So next time the moment you start to fret about what is coming, at once ‘talk back’ to that worry by stealing a line from Jesus’ words. And give your future back to God.

Therefore I tell you, do not worry about your life,
what you will eat or what you will drink,
or about your body, what you will wear.
Is not life more than food and the body more than clothing?
Look at the birds of the air:
they neither sow nor reap nor gather into barns,
and yet your heavenly Father feeds them.
Are you not of more value than they?
And which of you by worrying can add a single hour to your span of life?
And why do you worry about clothing?
Consider the lilies of the field, how they grow;
they neither toil nor spin,
yet I tell you, even Solomon in all his glory
was not clothed like one of these.
But if God so clothes the grass of the field,
which is alive today and tomorrow is thrown into the oven,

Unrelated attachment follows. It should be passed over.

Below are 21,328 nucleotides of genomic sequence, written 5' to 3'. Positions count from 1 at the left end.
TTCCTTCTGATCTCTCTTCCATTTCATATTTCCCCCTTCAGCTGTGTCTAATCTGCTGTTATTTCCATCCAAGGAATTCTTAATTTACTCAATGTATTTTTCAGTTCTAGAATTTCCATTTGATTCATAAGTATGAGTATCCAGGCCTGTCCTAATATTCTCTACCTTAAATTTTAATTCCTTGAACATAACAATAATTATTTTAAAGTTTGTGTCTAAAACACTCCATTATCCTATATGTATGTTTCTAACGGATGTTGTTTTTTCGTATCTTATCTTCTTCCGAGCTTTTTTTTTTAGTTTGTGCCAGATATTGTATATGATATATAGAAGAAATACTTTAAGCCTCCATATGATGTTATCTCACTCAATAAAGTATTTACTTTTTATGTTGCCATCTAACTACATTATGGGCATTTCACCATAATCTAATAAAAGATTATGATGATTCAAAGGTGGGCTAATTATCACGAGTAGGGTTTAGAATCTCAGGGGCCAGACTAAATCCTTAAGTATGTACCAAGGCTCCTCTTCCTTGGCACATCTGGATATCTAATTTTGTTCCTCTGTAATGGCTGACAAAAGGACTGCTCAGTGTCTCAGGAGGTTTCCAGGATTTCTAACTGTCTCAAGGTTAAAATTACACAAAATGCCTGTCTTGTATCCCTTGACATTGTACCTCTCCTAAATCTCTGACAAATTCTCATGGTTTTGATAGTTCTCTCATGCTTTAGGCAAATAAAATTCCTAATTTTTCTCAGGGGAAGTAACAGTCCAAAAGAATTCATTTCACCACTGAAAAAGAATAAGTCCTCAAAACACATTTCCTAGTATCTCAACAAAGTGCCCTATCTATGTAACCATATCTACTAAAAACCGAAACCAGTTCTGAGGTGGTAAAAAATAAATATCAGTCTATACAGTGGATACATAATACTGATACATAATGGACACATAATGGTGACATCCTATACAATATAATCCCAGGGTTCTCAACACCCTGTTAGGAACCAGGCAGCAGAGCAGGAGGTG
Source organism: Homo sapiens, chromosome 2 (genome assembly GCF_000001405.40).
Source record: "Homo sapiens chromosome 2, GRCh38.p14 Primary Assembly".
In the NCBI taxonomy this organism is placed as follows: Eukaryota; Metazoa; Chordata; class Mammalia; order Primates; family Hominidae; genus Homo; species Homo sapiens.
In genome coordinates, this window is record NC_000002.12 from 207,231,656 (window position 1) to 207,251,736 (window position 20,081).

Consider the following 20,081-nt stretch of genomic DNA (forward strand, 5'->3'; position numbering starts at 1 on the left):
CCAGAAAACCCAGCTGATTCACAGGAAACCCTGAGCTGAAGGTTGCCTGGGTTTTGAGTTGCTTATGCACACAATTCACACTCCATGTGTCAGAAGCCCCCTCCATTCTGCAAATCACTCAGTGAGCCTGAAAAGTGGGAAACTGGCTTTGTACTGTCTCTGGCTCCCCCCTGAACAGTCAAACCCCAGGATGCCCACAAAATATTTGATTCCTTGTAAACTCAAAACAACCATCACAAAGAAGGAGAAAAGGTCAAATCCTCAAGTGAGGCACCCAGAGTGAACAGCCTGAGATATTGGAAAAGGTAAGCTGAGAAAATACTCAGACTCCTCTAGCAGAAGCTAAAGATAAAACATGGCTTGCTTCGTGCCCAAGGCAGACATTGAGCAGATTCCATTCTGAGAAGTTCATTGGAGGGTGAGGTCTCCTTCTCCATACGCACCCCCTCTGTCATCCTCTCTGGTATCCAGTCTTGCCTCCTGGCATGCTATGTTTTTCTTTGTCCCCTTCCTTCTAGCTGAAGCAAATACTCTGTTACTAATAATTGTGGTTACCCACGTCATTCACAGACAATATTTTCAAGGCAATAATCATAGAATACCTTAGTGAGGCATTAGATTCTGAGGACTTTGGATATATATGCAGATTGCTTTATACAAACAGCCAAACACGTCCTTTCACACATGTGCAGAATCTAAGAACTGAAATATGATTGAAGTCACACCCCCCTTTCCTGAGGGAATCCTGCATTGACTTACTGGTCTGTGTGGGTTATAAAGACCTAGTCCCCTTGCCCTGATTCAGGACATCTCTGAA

will he not much more clothe you—you of little faith?
Therefore do not worry, saying, ‘What will we eat?’
or ‘What will we drink?’
or ‘What will we wear?’
For it is the gentiles who seek all these things,
and indeed your heavenly Father knows
that you need all these things.
But seek first the kingdom of God
and his righteousness,
and all these things will be given to you as well.
Do not therefore be anxious about tomorrow’s things
for tomorrow will be anxious about itself.

5 comments on “Just don’t!

  1. Judy says:

    I needed to hear this today! Tell the family hello. Have a good break. If you get the chance, sometime email me an update on what everyone in your family is doing these days.

    • Christian Mier says: